PIPE4: Ultra-Fast PPI prediction for comprehensive Inter- and Cross- species interactomes


Bahram Samanfar, Kevin Dick, Brad Barnes, Elroy Cober, Stephen Molnar, Frank Dehne, Ashkan Golshani, James Green: PIPE4: Ultra-Fast PPI prediction for comprehensive Inter- and Cross- species interactomes. Plant and Animal Genome (PAG) 2019, San Diego, USA.


Soybean is one of the major Canadian grain crops and its production is expanding in Canada. In particular, the majority of the increase is in short season areas (Western Canada and Northern Regions) where the Soybean Cyst Nematode (SCN) is an emerging issue.
The Protein-protein Interaction Prediction Engine (PIPE) is a highly efficient sequence-based computational tool used to predict protein-protein interactions (PPI) in many organisms, including soybean. PPIs are essential molecular interactions that define the biology of a cell, its development and its responses to various stimuli. Theoretically, if a gene interacts with groups of genes involved in one specific pathway, that gene might also be involved in that specific pathway (“guilt by association”). Our knowledge of global PPI networks in complex organisms such as human and plants is restricted by technical limitations of current methods.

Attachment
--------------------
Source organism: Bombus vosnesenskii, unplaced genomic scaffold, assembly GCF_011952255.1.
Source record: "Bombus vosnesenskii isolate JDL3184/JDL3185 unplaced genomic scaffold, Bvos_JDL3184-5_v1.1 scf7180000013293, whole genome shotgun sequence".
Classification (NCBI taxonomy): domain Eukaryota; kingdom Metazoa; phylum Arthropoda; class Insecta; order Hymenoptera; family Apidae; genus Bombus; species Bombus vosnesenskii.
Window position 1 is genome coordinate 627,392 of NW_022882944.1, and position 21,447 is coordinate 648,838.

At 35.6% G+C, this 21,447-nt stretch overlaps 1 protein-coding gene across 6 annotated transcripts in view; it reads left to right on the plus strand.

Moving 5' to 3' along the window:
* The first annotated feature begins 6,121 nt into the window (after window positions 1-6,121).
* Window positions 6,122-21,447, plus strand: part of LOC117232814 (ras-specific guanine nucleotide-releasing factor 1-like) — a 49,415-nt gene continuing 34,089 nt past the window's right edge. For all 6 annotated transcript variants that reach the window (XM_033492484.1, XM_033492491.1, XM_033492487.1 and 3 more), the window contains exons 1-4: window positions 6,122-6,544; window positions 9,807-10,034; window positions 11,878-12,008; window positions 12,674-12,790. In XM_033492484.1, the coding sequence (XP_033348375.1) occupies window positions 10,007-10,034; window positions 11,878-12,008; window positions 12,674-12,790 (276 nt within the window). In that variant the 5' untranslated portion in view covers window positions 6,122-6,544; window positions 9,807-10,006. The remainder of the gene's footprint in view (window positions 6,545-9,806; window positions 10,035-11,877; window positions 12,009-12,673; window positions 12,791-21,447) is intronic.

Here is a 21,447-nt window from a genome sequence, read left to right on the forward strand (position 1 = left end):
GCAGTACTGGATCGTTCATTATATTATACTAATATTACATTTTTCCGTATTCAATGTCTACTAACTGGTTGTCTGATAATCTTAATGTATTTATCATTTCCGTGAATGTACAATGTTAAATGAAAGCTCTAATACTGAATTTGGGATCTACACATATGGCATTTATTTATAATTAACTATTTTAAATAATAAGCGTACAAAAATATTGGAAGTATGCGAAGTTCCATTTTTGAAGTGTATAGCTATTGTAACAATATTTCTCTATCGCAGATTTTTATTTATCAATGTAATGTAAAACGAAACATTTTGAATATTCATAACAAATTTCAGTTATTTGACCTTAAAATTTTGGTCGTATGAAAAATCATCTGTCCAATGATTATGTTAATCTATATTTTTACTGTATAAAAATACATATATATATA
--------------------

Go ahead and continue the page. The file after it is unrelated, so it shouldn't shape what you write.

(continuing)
The need for larger-scale and increasingly complex PPI prediction tasks demands that state-of-the-art predictors be highly efficient and adapted to inter- and cross-species predictions. Here, PIPE4 was used to predict the comprehensive interactomes for two prediction schemas: 1) cross-species predictions, where Arabidopsis thaliana is used as a proxy to predict the first comprehensive Glycine max interactome; and 2) a combined schema involving both cross- and inter-species predictions, where both Arabidopsis thaliana and Caenorhabditis elegans are used as proxy species to predict the interactome between Glycine max (the soybean legume) and Heterodera glycines (SCN).
With increasingly accurate and efficient PPI predictors applicable to complex prediction schemas, researchers can now generate comprehensive interactomes that were originally prohibitive. For example, generating the H. glycines-G. max interactome can offer unprecedented insight into the molecular mechanisms between these species, generating novel therapeutic leads related to the host-pathogen interactions. These interactomes may have far-reaching agricultural and economic impact for diverse goals including Molecular Breeding and Marker Assisted Selection.

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